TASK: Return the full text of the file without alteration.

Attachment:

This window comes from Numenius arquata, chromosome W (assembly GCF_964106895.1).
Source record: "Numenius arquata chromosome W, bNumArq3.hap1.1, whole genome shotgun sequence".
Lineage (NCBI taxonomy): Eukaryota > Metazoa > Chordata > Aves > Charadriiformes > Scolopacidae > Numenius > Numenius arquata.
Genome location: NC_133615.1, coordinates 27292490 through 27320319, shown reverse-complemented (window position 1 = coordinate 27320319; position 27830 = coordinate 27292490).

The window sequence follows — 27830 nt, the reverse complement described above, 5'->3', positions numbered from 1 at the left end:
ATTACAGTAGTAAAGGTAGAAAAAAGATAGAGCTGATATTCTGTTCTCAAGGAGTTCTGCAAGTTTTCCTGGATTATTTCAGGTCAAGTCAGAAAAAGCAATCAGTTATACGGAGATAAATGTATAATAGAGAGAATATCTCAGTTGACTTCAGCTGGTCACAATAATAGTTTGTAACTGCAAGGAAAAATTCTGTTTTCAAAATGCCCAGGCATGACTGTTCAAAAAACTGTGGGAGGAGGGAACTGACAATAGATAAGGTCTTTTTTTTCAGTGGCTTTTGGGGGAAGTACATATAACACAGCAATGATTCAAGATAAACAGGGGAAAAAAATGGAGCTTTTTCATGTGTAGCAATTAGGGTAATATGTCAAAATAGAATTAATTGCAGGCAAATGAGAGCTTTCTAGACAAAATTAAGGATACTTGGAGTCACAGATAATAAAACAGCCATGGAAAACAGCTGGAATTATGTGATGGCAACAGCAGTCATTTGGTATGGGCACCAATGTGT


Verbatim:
This window comes from Numenius arquata, chromosome W (assembly GCF_964106895.1).
Source record: "Numenius arquata chromosome W, bNumArq3.hap1.1, whole genome shotgun sequence".
Lineage (NCBI taxonomy): Eukaryota > Metazoa > Chordata > Aves > Charadriiformes > Scolopacidae > Numenius > Numenius arquata.
Genome location: NC_133615.1, coordinates 27292490 through 27320319, shown reverse-complemented (window position 1 = coordinate 27320319; position 27830 = coordinate 27292490).

The window sequence follows — 27830 nt, the reverse complement described above, 5'->3', positions numbered from 1 at the left end:
ATTACAGTAGTAAAGGTAGAAAAAAGATAGAGCTGATATTCTGTTCTCAAGGAGTTCTGCAAGTTTTCCTGGATTATTTCAGGTCAAGTCAGAAAAAGCAATCAGTTATACGGAGATAAATGTATAATAGAGAGAATATCTCAGTTGACTTCAGCTGGTCACAATAATAGTTTGTAACTGCAAGGAAAAATTCTGTTTTCAAAATGCCCAGGCATGACTGTTCAAAAAACTGTGGGAGGAGGGAACTGACAATAGATAAGGTCTTTTTTTTCAGTGGCTTTTGGGGGAAGTACATATAACACAGCAATGATTCAAGATAAACAGGGGAAAAAAATGGAGCTTTTTCATGTGTAGCAATTAGGGTAATATGTCAAAATAGAATTAATTGCAGGCAAATGAGAGCTTTCTAGACAAAATTAAGGATACTTGGAGTCACAGATAATAAAACAGCCATGGAAAACAGCTGGAATTATGTGATGGCAACAGCAGTCATTTGGTATGGGCACCAATGTGT